31 January 2016

Sir Terry Wogan 1938-2016

The renowned broadcaster has died from cancer aged 77.

Sir Terry was a highly genial and entertaining presenter, loved by millions and for many years the host of Children in Need, something he would do (like nearly everyone else involved) without taking any money for it; helping that worthwhile cause to raise many, many millions.

He will be deeply missed. Rest in Peace.

Things What I Have Watched - January 2015

In this first of a new series, I do a brief look (a paragraph each tops) on some of the things I watched in the previous month.

Sherlock - The Abominable Bride

I have on more than one occasion wondered what Steven Moffat takes to come up with his strange ideas. This was a pretty weird instalment of the show that is the televisual equivalent of a bus (you wait ages and then three come along at once, although not in this case). Lot of humour and knowing references to the Holmesian canon, with one of the better twists I've seen, but flagged badly in the middle.

Tyrant - Season 2

While perhaps not the greatest series about, it does have a superb performance from Ashraf Barhom as Jamal al-Fayeed, the paranoid leader of Abuddin who is conflicted and yet pretty terrifying, notably killing a general with a model oil rig. This has got a Season 3.

Castle - Episodes 8.1 - 8.3

I was in fact spoiled for this by a website I won't name that slated the entire opening story. Well, the first two-parter was... not that good. Castle has never done international conspiracy well. That said, it was a strong Alexis episode. Fillion and Katic did the best they could with some pretty bad material - the ending of that story was drama for drama's sake. Episode 3 was a good deal better, but still, this will probably be axed come May and it's probably had its time now.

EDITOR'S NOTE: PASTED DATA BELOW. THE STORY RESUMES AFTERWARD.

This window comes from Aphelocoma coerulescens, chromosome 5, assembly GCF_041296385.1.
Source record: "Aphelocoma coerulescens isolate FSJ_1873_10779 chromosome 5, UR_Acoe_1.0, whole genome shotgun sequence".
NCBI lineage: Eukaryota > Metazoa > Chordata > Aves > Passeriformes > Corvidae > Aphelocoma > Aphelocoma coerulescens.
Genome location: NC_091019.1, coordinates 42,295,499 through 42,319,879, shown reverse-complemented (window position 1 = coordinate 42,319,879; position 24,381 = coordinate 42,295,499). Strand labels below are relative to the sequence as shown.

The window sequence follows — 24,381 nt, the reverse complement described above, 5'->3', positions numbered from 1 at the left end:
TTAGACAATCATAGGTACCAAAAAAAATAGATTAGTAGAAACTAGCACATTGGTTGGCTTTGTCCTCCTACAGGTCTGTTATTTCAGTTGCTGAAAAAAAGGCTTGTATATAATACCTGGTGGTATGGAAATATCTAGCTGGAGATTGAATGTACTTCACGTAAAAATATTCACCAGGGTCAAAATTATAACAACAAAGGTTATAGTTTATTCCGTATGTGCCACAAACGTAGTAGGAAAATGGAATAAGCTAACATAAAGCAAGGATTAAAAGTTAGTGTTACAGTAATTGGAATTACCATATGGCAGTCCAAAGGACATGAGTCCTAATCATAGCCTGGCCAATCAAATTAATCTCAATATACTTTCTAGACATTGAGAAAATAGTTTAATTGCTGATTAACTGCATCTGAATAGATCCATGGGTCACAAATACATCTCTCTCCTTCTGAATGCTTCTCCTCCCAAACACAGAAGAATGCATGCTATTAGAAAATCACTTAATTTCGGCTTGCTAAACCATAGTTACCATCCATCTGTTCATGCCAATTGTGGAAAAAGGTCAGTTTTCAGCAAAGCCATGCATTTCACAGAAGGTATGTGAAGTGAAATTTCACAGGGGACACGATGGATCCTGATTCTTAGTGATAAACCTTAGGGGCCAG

War and Peace

A sumptuous adaptation of Tolstoy's novel (which I reviewed here) that is pretty easy to follow once you've learned everyone's names, has a great cast and also has a truly superb display of hats. Seriously great hats of the sort you just don't get today.

Stan Lee's Lucky Man

Not too bad from the first episode, but does James Nesbitt do anything apart from snark in a Northern Irish accent?

16 January 2016

Fringe 1.10: Safe

This episode features Amir Amirson, later to appear in The Blacklist and the plot here is actually more crazy than an episode of that show, which starts with a man getting literally stuck in a wall and ends with someone being teleported.

Speaking of crazy, Walter Bishop is definitely very funny in this one - his mind works in his own distinct way and no-one else can quite grasp how. However, Olivia and John are both very good in this - the scene in the bar with the card tricks in particular.

Jared Harris appears in this again and it's clear that he's doing what British actors do best - play bad guys. This also has an appearance by James Frain, a British-born actor who has turned up in quite a few American works, as a lawyer who has to get some unusual things for his client... and won't sadly appear again.